Fan Fiction, Novels, Copyright, and Ethics

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Title: Fan Fiction, Novels, Copyright, and Ethics
Creator: Michela Ecks
Date(s): November 2001
Medium: online
Fandom: multi
Topic:
External Links: here, Archived version
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Fan Fiction, Novels, Copyright, and Ethics is an 6054-word meta essay by Michela Ecks. It was posted to Whoosh! in 2001.

Sections

  • The Scourge of Fan Fiction (01-02)
  • The Curse of Derivation (03-06)
  • Derivation and the Single Author (07-11)
  • Fan Fiction Based on Novels (12-15)
  • When Agendas Collide (16-20)
  • The Fan's Perspective (21-24)
  • Can a Balance Be Found? (25-26)

Excerpts

In 1992, a fan fiction writer sued Marion Zimmer Bradley. The fan claimed that Marion Zimmer Bradley stole her ideas, ideas that Bradley read when the fan submitted her Darkover story to the fanzine Marion Zimmer Bradley ran, for her latest Darkover novel. This fan then hired a lawyer and an agent. She demanded half the royalties from the book and to be credited as a co-author of the story. Daw, Marion Zimmer Bradley's publisher at the time, put the book on hold to avoid the possible legal repercussions of going to cour). Because of the whole incident, Marion Zimmer Bradley lost several years of hard work. This sort of incident has potentially serious repercussions for professional authors. They have to be extremely careful about reading fan fiction derived from their own books and original fiction sent to them by fans lest they be accused of the same thing and open themselves up to potential litigation.[1]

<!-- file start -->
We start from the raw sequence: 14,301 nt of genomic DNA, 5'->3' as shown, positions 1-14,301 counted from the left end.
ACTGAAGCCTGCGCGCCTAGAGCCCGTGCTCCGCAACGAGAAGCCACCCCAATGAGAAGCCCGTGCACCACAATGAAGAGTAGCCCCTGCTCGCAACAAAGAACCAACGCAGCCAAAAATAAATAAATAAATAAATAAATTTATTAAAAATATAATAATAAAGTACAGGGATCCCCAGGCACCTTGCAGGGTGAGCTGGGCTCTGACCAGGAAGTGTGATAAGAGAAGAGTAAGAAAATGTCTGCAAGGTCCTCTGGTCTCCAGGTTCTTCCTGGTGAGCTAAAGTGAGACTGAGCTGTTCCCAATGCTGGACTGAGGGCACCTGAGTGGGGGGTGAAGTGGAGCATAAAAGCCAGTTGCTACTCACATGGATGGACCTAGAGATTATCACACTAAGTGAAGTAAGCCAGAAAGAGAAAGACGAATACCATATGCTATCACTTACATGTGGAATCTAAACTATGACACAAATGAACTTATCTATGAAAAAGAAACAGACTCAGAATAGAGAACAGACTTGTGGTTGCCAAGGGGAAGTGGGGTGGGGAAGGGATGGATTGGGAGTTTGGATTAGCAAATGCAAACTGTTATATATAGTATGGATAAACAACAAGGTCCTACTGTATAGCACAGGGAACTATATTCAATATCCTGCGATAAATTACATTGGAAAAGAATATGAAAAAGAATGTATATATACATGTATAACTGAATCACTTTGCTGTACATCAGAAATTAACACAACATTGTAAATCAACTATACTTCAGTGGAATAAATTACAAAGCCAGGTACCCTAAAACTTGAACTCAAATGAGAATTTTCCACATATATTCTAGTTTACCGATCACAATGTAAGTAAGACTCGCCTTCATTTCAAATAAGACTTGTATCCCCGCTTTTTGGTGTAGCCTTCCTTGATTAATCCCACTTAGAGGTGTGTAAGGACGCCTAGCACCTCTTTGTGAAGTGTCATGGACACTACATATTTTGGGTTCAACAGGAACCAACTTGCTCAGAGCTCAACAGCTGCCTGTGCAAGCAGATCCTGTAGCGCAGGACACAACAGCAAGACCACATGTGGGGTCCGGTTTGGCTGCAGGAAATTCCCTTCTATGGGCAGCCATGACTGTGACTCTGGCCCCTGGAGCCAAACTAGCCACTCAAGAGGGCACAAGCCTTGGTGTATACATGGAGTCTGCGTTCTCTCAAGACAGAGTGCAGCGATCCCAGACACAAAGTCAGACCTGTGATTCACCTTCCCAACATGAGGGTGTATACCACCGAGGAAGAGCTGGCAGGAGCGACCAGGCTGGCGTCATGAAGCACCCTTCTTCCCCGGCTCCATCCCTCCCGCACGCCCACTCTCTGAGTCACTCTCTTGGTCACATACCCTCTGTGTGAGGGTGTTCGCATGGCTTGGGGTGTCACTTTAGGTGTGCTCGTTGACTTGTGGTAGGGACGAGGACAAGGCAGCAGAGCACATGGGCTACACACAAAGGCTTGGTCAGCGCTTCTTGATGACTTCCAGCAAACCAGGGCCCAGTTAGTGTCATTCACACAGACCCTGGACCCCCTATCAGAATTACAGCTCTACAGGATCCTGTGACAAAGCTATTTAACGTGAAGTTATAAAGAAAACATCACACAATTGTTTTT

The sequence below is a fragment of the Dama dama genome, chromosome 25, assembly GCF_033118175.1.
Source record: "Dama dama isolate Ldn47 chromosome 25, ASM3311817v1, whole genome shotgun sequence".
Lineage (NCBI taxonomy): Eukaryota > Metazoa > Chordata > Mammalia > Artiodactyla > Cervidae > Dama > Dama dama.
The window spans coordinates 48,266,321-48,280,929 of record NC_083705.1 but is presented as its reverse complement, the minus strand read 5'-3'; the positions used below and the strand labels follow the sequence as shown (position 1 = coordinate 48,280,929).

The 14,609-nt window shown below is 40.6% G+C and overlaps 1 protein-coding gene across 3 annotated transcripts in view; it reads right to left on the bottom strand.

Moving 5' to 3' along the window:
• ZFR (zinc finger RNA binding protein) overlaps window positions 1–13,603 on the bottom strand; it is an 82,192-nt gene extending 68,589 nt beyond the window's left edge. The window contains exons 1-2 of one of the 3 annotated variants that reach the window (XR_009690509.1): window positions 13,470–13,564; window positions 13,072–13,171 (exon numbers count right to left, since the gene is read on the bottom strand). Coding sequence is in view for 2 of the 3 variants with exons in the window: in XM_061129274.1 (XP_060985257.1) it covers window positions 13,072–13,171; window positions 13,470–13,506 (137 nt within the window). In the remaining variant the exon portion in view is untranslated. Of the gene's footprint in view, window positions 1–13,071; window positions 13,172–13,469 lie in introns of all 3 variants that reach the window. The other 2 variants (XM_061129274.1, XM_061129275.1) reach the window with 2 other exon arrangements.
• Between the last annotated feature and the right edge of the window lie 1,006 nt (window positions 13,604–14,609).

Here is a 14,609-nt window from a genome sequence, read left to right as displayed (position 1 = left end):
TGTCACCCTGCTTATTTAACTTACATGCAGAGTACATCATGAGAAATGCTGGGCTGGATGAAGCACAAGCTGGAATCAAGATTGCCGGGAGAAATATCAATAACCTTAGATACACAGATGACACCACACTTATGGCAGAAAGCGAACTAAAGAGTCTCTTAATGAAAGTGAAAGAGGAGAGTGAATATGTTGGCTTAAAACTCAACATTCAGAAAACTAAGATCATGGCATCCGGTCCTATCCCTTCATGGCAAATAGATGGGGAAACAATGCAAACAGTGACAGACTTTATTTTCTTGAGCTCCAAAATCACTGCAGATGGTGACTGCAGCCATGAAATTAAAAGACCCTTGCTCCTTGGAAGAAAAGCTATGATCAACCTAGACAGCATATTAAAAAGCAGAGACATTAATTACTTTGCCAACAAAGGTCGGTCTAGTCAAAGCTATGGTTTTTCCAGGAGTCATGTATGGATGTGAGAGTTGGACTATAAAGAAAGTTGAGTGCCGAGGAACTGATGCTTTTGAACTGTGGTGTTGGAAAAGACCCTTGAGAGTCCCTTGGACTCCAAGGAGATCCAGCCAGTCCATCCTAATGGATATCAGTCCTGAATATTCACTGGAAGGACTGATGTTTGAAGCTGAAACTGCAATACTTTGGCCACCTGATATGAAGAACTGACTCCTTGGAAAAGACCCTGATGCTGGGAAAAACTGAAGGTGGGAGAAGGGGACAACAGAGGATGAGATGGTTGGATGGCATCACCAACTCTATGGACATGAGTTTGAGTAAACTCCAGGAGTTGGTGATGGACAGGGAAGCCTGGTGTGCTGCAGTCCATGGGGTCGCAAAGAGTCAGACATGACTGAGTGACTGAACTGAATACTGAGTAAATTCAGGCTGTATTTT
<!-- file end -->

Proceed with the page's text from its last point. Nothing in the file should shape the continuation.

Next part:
There is a delicate balance and when it comes down to it, fans are the ones who will probably have to back off before the author. If they want to see the continuance of stories by authors they enjoy, they need to give the author the time and the space to do that. Fans are also the ones who are generally in the wrong from a legal point of view. Fan fiction based on books is a derivative form of fiction with certain legal issues about it. Authors have the right to protect that area as the law says they have the right to control the market as far as derivative works based on their material goes if there is the potential to exploit that market. Because fan fiction is in the same market as professionally published material, a text-based market, authors can and will exploit that market.

References

  1. Actually, this retelling of the MZB affair is largely incorrect. See Marion Zimmer Bradley Fanfiction Controversy